4:15 - 4:25pm  Robert X. Lao (University of Toronto), “Using C. elegans to Explore the Mechanisms of Argonaute/Small RNA Pathways in the Parasitic Nematode H. polygyrus bakeri”
4:25 - 4:35pm  Ryoji Shinya (Meiji University and JST PRESTO), “Bursaphelenchus okinawaensis: a genetically tractable system for the study of evo-devo and plant-parasitic nematodes”
4:35 - 4:45pm  Nidhi Sharma (University of Calgary), “Redundant functions of ?ugt genes in modulating benzimidazole sensitivity in ?Caenorhabditis elegans."  
4:45 - 4:55pm  Break
4:55 - 5:05pm  Astra Bryant (UCLA), “The same sensory pathway drives both positive and negative thermotaxis in a skin-penetrating human-parasitic nematode”
5:05 - 5:20pm  Janis Weeks (University of Oregon; NemaMetrix, Inc.), “Bridging the technology divide between C. elegans and helminths”
5:20 - 5:30pm  Tiffany Baiocchi (University of California Riverside), “Using a parasite-related odor to find genes that influence chemotaxis”
5:30 - 5:40pm  S. Zdraljevic (Northwestern University), “Extreme allelic heterogeneity at a Caenorhabditis elegans beta-tubulin locus explains natural resistance to benzimidazoles”
5:40 - 5:45pm  Closing Comments


 
Thursday, June 20  
7:00 p.m. – 7:15 p.m.
Royce Hall

Conference Welcome from Conference Organizers and Tribute to Sydney Brenner and John Sulston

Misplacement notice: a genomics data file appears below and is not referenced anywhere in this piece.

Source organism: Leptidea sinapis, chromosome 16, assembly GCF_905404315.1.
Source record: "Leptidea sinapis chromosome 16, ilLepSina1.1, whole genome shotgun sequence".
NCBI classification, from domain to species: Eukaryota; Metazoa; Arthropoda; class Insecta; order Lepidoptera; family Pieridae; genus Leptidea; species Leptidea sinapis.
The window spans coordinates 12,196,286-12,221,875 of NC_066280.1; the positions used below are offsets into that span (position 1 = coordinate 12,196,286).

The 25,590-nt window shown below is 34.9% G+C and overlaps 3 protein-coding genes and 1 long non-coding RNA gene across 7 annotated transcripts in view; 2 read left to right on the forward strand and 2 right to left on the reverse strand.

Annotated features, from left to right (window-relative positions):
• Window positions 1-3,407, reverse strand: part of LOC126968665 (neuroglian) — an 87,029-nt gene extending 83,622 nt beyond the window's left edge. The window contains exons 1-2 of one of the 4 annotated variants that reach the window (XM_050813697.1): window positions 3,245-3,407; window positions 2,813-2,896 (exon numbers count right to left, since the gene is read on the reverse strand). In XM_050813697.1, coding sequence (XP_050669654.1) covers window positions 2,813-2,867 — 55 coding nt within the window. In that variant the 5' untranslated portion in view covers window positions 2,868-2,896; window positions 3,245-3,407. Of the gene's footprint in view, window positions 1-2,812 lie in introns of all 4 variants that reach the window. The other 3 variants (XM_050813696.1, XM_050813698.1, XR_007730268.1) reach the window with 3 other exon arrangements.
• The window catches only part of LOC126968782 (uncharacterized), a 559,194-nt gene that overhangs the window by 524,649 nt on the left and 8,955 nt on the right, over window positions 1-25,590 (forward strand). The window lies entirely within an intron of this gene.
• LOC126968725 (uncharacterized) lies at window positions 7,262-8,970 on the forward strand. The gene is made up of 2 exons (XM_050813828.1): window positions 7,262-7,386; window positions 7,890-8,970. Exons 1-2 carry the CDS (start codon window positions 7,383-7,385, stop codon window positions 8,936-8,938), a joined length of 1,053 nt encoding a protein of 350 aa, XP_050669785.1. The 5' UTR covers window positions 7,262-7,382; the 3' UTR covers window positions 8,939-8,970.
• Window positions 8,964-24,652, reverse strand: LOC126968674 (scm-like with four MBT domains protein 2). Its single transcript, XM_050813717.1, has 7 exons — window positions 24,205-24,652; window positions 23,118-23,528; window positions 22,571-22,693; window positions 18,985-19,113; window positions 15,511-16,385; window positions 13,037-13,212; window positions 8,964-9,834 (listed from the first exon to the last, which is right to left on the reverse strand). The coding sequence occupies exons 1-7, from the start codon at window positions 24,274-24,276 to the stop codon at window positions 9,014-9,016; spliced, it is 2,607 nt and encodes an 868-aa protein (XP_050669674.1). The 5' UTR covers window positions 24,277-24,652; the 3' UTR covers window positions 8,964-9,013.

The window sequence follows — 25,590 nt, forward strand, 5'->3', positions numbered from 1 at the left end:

Conference Welcome
Julie Ahringer, Gurdon Institute and Cambridge University and Michael Koelle, Yale University
GSA Welcome
Swathi Arur, University of Texas and Jordan Ward, University of California, Santa Cruz
Tribute to Sydney Brenner and John Sulston
Robert Waterston, University of Washington, Seattle


 
Thursday, June 20  
7:15 p.m. – 10:05 p.m.
Royce Hall

Plenary Session 1

Session Chairs:  
Lisa Petrella, Marquette University
Richard Poole, University College London

Presentations:

1 - 7:15    The basement membrane toolkit: Looking outside the cell. David Sherwood

2 - 7:45    An actin-based viscoplastic lock ensures progressive body axis elongation. Alicia Lardennois Institut Biologie Paris Seine, Sorbonne Université

3 - 7:57    4D High Content Imaging and Automated Phenotypic Profiling of C. elegans Embryogenesis. Rebecca Green LICR - UCSD

4 - 8:09    A gene regulatory network differentiates cyclical LIN-42 signals at different developmental stages to specify the timing of DTC migration. Yi-Chen Chen Institute of Chemistry, Academia Sinica

5 - 8:21    The long non-coding RNA lep-5 promotes the juvenile-to-adult transition by destabilizing LIN-28. Karin Kiontke New York Univ

8:33 - Break

6 - 8:53    Dauer-inducing pheromones correct heterochronic phenotypes caused by insufficient expression of let-7 family microRNAs in C. elegans. Orkan Ilbay Umass Medical School

7 - 9:05    How do cells throw out the trash? Classical and unexpected cytoskeletal contributions to neuronal garbage ejection. Meghan Arnold Rutgers University

8 - 9:17    Synapse specific resolution of an olfactory memory and its remodeling during sleep. Sarah Nordquist UCSF

9 - 9:29    Structural plasticity of the C. elegans connectome across development and between individuals. Daniel Witvliet University of Toronto

10 - 9:41    The C. elegans Neuronal Gene Expression map and Network (CeNGEN). David Miller Vanderbilt University

11 - 9:47    Caenorhabditis Genetics Center (CGC). Aric Daul Univ of Minnesota